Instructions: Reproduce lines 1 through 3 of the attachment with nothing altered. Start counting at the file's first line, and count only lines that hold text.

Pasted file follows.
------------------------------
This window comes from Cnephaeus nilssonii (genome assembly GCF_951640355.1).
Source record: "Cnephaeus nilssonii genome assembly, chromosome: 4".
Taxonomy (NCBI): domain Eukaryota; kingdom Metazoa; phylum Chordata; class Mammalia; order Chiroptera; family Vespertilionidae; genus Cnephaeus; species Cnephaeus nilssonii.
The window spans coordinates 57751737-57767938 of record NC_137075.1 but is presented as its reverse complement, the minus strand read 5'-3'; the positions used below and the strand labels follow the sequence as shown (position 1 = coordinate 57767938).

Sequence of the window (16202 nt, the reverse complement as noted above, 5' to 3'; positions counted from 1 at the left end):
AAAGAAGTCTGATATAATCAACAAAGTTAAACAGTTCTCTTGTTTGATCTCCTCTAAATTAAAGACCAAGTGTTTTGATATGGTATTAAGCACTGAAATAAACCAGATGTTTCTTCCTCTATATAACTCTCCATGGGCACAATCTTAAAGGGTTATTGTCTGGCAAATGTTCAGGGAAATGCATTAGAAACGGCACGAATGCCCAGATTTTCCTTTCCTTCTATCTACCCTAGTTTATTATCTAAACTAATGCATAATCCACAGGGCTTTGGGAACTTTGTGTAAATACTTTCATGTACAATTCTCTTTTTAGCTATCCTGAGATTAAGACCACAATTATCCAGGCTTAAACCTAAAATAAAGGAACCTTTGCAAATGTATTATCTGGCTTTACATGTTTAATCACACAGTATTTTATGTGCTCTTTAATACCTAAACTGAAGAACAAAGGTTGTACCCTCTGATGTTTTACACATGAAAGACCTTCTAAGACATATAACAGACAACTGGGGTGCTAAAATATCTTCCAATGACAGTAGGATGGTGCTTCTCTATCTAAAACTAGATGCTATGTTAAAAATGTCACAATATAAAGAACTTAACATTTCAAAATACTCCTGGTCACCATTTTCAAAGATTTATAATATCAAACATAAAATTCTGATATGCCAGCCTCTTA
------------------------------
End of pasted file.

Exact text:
This window comes from Cnephaeus nilssonii (genome assembly GCF_951640355.1).
Source record: "Cnephaeus nilssonii genome assembly, chromosome: 4".
Taxonomy (NCBI): domain Eukaryota; kingdom Metazoa; phylum Chordata; class Mammalia; order Chiroptera; family Vespertilionidae; genus Cnephaeus; species Cnephaeus nilssonii.